AN E-WASTE RECYCLING ‘hackerspace’ developed at Logan city near Brisbane has produced an extraordinary range of useful products including innovative road signs, ‘green’ bikes, affordable 3D printers.
But perhaps its greatest product of all is the improved mental health and well-being for its participants, who are largely from disadvantaged backgrounds, according to QUT researcher Dhaval Vyas.
Dr Vyas is researching the effects of participation in such ‘makerspaces’ and has taken a special interest in outcomes generated by Logan’s social enterprise space, Substation33.
Substation33 was developed specifically for people from marginalised backgrounds to learn new skills – and Dr Vyas said participants openly report improvements in well-being, mental health and job skills
The anecdotal evidence has been confirmed in findings from a research study of Substation33 conducted by QUT Computer Human Interaction researcher Dr Vyas, who also recently received an Australian Research Council (ARC) DECRA award for the project.
“The ARC DECRA grant will enable an in-depth study of the benefits of do-it-yourself activities for people from low socio-economic (LSE) backgrounds at high risk of digital exclusion,” Dr Vyas said.
“The grant will be used to study other LSE hacker or maker spaces – a woodworks-based recycling makerspace and two crafts and sewing oriented making workshops.
“Traditional makerspaces are technology solution-focussed and cater for a more affluent group and often fail to provide benefits for LSE people.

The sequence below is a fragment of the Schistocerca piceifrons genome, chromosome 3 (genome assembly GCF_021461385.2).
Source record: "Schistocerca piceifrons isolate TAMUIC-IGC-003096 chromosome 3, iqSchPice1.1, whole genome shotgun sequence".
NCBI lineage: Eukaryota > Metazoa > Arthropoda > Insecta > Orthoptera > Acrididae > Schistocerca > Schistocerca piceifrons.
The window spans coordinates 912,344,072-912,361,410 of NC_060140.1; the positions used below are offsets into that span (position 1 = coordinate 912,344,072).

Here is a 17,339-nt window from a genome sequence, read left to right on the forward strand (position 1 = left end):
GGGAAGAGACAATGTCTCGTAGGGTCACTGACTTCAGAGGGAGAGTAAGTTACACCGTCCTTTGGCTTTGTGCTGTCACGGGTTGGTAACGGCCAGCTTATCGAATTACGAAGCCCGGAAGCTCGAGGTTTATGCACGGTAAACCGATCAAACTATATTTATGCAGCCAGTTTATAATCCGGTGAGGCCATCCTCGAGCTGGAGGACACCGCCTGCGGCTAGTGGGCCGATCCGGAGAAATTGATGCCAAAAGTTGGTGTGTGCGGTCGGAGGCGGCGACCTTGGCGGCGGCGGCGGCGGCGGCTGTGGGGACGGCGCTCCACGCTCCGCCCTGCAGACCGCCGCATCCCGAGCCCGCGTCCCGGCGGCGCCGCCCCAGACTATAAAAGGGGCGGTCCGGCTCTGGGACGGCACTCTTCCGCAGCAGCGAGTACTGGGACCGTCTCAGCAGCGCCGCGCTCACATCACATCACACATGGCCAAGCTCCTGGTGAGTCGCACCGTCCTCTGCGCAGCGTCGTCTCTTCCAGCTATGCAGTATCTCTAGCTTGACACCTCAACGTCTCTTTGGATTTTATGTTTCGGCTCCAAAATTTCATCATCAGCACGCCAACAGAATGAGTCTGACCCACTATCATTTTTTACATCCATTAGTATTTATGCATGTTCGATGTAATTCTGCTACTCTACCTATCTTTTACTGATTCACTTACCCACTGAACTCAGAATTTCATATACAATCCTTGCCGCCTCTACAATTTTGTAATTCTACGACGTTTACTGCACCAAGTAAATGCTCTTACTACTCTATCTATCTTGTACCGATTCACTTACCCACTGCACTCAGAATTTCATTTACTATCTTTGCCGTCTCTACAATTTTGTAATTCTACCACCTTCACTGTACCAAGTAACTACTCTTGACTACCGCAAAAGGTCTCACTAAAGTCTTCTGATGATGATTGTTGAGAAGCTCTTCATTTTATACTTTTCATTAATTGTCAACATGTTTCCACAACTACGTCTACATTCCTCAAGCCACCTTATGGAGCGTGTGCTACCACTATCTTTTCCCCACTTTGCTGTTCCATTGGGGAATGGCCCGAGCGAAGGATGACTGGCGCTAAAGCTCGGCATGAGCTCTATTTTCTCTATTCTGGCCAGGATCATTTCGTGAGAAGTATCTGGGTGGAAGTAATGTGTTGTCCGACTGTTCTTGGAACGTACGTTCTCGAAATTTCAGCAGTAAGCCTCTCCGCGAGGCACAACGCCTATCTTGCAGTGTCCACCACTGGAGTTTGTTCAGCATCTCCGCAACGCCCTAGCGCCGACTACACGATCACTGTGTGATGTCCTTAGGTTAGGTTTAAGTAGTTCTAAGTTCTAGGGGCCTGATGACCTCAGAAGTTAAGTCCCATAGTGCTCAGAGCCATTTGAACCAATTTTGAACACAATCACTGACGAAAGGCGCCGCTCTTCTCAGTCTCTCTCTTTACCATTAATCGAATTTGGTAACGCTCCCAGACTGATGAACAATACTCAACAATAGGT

“I’m investigating how the social and cultural nature of makerspaces enables creative and innovative work while supporting members.
“Substation33 members have designed and made innovative technology such as road signs for local conditions that record flood levels – which have been bought by the local council. They have also made green bicycles that run on refurbished laptop batteries.
“Members design and make 3D printers for their own use such as printing new battery packs for reclaimed and recharged laptop batteries, and DIY 3D printer kits for schools or for sale.”
Dr Vyas said design was normally assisted by professional designers, including user experience designers with mainstream, affluent users in mind.
“The creativity inherent in everyone is often left untapped or un-nurtured, especially in the members from LSE backgrounds,” Dr Vyas said.
“This project aims to uncover and explore design by a diversity of people from marginalised backgrounds, to make products that suit their own needs and ones they can commercialise.”
Dr Vyas said peer learning and interdependent teams were essential for integrating new Substation33 members.
“Relying on peer learning helps new members gain communication skills and different members have developed their own strategies for teaching and learning hacking skills,” he said.
“These organic socialising activities have resulted in improved mental health for members and a sense of community. They have described the experience of ‘pulling things apart’ as means to ‘let my anger and stress out’ and be ‘happy the whole day’.”
Dr Vyas said the Substation 33 study was part of a project that would take an ethnographic approach to investigate current practices of members of four makerspaces that involve people from marginalised backgrounds
The project would then engage participants in co-design workshops to develop ideas that fit their own needs and agenda.
“Through these activities, the project will develop new models and theories of creative making that can be applied in other environments,” Dr Vyas said.